We apologize for our ship
and the poor souls who occupy it.
It’s piloted from afar.
Distant computers have guided
it through meteorite armies
and the clouds of cosmic dust,
but the engines cannot burn their fuel forever.
We had to land it somewhere.
I’m sorry it had to be your planet.
I feel pity at your welcoming.
Your red carpet would be more appropriate
if out had broken out in boils.
For these faces, these bodies, you see,
may look alien to you
but they are alien to us as well.
The word, I believe, in your language,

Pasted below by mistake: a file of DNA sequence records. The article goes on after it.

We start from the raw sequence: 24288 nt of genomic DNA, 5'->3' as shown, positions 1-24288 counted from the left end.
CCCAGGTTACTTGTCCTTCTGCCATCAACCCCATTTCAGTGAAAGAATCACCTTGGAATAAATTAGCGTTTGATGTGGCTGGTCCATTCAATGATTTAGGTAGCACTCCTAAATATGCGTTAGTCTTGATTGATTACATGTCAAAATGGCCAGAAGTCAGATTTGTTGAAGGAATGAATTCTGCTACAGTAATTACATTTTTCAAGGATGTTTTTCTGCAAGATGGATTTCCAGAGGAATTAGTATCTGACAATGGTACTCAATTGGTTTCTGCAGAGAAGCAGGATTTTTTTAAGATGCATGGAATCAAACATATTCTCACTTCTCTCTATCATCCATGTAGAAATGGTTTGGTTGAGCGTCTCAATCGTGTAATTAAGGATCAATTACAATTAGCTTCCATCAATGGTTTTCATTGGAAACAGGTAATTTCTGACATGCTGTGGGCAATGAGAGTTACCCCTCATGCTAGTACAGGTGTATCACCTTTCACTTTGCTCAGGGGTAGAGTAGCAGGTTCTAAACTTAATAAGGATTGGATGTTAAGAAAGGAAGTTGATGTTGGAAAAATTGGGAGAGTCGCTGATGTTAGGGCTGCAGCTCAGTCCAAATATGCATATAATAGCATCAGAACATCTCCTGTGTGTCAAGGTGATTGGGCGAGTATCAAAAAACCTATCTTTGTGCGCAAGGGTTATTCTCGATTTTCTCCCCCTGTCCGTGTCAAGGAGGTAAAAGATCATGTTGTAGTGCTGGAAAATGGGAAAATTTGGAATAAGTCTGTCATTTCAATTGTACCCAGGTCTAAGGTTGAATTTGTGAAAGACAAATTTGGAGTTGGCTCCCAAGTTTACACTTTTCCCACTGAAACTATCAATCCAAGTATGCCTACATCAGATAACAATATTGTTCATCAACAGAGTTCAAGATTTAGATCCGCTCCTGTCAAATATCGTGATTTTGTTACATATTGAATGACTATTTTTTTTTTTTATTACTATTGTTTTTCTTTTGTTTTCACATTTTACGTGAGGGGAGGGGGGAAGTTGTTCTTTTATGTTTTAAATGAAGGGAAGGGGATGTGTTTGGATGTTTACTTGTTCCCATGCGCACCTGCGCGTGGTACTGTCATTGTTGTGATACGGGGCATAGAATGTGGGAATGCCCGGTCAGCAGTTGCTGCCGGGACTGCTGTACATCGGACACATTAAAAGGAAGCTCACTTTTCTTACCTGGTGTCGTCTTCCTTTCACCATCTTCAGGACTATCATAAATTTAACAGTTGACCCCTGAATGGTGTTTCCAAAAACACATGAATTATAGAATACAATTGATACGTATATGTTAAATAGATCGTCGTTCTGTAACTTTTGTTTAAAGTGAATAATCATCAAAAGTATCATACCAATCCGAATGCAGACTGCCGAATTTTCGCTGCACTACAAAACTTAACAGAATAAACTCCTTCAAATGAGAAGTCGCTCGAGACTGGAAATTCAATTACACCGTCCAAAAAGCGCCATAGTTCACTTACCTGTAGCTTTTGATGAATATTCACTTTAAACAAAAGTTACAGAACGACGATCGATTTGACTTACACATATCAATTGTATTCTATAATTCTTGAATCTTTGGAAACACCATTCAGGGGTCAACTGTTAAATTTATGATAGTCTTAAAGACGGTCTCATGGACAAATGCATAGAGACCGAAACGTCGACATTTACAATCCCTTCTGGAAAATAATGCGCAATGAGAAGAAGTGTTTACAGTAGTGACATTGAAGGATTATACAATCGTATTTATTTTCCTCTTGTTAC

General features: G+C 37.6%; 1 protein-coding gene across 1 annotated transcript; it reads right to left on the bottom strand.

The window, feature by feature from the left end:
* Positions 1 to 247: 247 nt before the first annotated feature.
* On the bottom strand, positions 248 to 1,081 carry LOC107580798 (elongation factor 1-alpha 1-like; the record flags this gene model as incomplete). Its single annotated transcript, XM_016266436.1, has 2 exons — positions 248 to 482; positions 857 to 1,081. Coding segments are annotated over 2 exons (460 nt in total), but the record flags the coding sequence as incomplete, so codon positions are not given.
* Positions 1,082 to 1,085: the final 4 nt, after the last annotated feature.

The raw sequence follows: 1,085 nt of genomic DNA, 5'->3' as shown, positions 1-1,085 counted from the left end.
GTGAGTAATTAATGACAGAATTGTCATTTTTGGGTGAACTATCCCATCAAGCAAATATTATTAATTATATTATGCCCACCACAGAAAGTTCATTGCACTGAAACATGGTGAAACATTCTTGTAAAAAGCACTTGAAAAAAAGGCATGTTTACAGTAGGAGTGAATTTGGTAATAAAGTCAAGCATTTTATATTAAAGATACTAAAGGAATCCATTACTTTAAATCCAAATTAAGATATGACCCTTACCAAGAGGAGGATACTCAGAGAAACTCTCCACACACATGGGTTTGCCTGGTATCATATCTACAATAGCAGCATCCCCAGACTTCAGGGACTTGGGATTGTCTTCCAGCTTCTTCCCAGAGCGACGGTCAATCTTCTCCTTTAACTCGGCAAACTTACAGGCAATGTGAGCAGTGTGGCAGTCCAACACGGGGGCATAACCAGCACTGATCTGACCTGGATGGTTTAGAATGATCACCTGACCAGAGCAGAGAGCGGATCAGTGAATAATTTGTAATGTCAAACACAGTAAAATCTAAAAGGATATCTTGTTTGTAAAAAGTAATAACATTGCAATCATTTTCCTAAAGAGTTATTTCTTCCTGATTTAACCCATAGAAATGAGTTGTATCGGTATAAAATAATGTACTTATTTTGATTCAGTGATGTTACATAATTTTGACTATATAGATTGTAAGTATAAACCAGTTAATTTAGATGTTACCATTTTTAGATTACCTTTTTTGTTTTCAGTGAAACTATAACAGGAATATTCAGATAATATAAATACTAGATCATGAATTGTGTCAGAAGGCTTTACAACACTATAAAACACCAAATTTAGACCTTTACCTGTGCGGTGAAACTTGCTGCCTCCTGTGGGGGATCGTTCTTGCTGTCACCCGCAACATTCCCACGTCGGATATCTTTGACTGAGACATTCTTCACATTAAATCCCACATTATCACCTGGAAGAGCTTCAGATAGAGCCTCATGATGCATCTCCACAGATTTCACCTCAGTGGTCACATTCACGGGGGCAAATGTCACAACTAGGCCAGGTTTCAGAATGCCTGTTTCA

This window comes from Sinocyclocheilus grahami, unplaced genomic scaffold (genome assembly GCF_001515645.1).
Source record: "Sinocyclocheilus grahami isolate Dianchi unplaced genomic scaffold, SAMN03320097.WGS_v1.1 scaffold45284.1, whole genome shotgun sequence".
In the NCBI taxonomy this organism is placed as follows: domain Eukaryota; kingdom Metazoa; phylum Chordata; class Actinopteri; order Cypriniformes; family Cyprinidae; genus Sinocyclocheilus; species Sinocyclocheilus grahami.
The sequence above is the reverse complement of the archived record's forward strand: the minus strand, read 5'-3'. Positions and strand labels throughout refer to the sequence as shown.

In ours, it’s “get them all the hell
out of here with no way to return.”
Maybe you’ll be immune to their disease.
Most likely you will not be.
Before your sun sets in the west,
so many of you will be
rupturing, being eaten away,
spitting what you call blood.
I’ve always believed that
contact between such different species
presents the opportunity for learning,
of each other’s cultures and achievements.
Sadly, we do not come in peace,
we come in death.
Let’s shake hands anyway.
If we’re all going to die,
why not of friendship?
John Grey is an Australian poet, US resident. Recently published in the Homestead Review, Harpur Palate and Columbia Review with work upcoming in the Roanoke Review, the Hawaii Review and North Dakota Quarterly.